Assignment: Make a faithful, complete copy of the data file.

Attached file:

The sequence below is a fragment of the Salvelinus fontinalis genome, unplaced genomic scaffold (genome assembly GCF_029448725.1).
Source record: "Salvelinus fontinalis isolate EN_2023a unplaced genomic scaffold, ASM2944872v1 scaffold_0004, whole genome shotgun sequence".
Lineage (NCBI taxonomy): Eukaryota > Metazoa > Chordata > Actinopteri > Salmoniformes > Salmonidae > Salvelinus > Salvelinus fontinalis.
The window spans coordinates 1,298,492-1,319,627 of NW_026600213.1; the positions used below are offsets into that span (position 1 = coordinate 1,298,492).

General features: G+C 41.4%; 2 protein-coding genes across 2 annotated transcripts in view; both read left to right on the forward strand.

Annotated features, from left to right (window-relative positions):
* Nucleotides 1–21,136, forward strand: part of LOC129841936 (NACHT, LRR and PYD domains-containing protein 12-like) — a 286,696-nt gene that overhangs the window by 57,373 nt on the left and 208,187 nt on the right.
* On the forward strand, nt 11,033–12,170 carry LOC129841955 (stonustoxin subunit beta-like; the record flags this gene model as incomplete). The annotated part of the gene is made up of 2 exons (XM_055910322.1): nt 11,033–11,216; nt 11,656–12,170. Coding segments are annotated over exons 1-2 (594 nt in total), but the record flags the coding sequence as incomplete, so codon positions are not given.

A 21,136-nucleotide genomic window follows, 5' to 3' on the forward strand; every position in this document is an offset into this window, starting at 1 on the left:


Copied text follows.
The sequence below is a fragment of the Salvelinus fontinalis genome, unplaced genomic scaffold (genome assembly GCF_029448725.1).
Source record: "Salvelinus fontinalis isolate EN_2023a unplaced genomic scaffold, ASM2944872v1 scaffold_0004, whole genome shotgun sequence".
Lineage (NCBI taxonomy): Eukaryota > Metazoa > Chordata > Actinopteri > Salmoniformes > Salmonidae > Salvelinus > Salvelinus fontinalis.
The window spans coordinates 1,298,492-1,319,627 of NW_026600213.1; the positions used below are offsets into that span (position 1 = coordinate 1,298,492).

General features: G+C 41.4%; 2 protein-coding genes across 2 annotated transcripts in view; both read left to right on the forward strand.

Annotated features, from left to right (window-relative positions):
* Nucleotides 1–21,136, forward strand: part of LOC129841936 (NACHT, LRR and PYD domains-containing protein 12-like) — a 286,696-nt gene that overhangs the window by 57,373 nt on the left and 208,187 nt on the right.
* On the forward strand, nt 11,033–12,170 carry LOC129841955 (stonustoxin subunit beta-like; the record flags this gene model as incomplete). The annotated part of the gene is made up of 2 exons (XM_055910322.1): nt 11,033–11,216; nt 11,656–12,170. Coding segments are annotated over exons 1-2 (594 nt in total), but the record flags the coding sequence as incomplete, so codon positions are not given.

A 21,136-nucleotide genomic window follows, 5' to 3' on the forward strand; every position in this document is an offset into this window, starting at 1 on the left: